Supplemental oxygen therapy may be an integral part of treatment. Often it is required with activity and sleep. Patients with severe disease may benefit from purchasing a small finger oximeter (around $100) for monitoring blood oxygen levels at rest and with activity.

Certain "home remedies" may ease the symptoms of chronic bronchitis. Cold air often aggravates coughing and dyspnea, so avoiding cold air or wearing a cold-air mask (such as a ski mask or face scarf) may help when in cold environments. Dry air also aggravates coughing so warm, humidified air may help by reducing coughing and also may allow mucus to flow more freely, which may result in better clearing of the bronchial airways and less blockage by viscous mucus. One of the lessons of pulmonary rehabilitation is to instruct patients on the proper path for air to follow. This involves breathing in through the nose so that the air is moistened, cleansed, and warmed by the function of the upper airways (sinuses). Air is than expelled through the mouth and in some cases with pursed lips to help optimize the lung's function.

Over-the-counter (OTC) cough suppressants such as dextromethorphan (for example, Pertussin, Vicks 44 or Benylin) may be helpful in reducing cough symptoms. OTC preparations with guaifenesin (for example, Robitussin or Mucinex) may make patients feel more comfortable but there is no scientific evidence that it helps mucus to become less viscous.

Alternative treatments have been suggested by some individuals with little or no evidence of any benefit; and some may even be harmful (for example, herbal teas, high doses of vitamin C, South African geranium herb, eucalyptus oil inhalation therapy, and many others); it is advisable to check with the health care practitioner before using any of these remedies or products.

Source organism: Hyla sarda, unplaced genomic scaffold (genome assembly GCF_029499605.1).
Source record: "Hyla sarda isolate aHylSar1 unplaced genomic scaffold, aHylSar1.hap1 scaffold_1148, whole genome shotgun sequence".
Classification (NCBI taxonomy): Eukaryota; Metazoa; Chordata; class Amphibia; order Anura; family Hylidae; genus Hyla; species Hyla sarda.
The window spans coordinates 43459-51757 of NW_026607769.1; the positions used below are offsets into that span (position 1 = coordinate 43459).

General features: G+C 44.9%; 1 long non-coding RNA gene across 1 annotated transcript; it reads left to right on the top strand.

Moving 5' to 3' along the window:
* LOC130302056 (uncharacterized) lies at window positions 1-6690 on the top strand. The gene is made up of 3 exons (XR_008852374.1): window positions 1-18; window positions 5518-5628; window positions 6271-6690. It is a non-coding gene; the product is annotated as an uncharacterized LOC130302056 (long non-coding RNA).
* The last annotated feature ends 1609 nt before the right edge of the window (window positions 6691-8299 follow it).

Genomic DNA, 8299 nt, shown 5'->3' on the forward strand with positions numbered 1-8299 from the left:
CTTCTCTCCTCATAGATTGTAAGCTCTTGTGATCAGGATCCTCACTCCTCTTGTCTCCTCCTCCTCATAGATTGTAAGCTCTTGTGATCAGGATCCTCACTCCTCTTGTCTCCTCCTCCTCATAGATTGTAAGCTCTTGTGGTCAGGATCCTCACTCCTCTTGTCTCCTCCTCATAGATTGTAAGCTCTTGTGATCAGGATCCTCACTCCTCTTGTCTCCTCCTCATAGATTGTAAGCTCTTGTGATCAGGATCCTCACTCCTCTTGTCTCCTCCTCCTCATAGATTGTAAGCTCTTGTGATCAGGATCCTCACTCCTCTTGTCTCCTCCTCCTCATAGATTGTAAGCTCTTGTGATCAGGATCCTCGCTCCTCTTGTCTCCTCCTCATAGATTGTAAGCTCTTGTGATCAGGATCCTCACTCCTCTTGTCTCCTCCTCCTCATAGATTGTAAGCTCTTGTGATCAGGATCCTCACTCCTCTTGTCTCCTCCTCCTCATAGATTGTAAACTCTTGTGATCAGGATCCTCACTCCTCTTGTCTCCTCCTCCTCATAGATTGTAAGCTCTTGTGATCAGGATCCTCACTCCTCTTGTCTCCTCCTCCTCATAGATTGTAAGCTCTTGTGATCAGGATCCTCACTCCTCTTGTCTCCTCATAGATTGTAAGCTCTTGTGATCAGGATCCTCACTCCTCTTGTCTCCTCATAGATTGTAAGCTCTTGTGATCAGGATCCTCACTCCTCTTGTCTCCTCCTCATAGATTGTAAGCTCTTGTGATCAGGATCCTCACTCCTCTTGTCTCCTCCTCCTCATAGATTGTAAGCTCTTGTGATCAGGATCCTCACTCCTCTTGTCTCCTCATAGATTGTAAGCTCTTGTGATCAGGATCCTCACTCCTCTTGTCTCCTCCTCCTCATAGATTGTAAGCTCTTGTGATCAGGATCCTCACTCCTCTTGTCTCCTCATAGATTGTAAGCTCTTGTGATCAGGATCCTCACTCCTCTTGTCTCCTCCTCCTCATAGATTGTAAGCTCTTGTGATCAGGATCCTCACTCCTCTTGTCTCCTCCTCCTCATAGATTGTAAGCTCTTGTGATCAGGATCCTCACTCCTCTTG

Return to Chronic Bronchitis

See what others are saying

Comment from: 55-64 Female (Patient) Published: November 13

Chronic bronchitis and COPD are not always a result of smoking. I have never smoked (fortunately) but I have alpha 1 antitrypsin deficiency which causes lung and liver disease. Unfortunately I have COPD there is a lack of information about alpha 1 and not enough support and awareness of it.

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Comment from: Cadiche, 35-44 Female (Patient) Published: December 11

I have had asthma for most of my life, which developed into bronchitis and then pneumonia 14 months ago. I was prescribed prednisolone for the pneumonia. Two months later, I was diagnosed as profoundly deaf, from an adverse reaction. I now have what the doctors keep telling me is 'just asthma' and I have Bricanyl inhaler for attacks (which are about 10 times per day) and budesonide 400 mg inhaler to use as often as I need. On top of that, I take montelukast 10 mg tablets at night for the asthma. The thing is, not a single one of these work. I cough up more fluid than I ever thought possible, have a chronic pain at the bottom of both of my ribs when I cough and the coughing is so severe that I urinate myself, even when I sleep. I use incontinence pads for that reason, but even those are fallible. Doctors refuse to consider that I have more than just asthma, as this is nothing like the asthma that I have suffered for my whole life. I am not a smoker and I do not drink alcohol.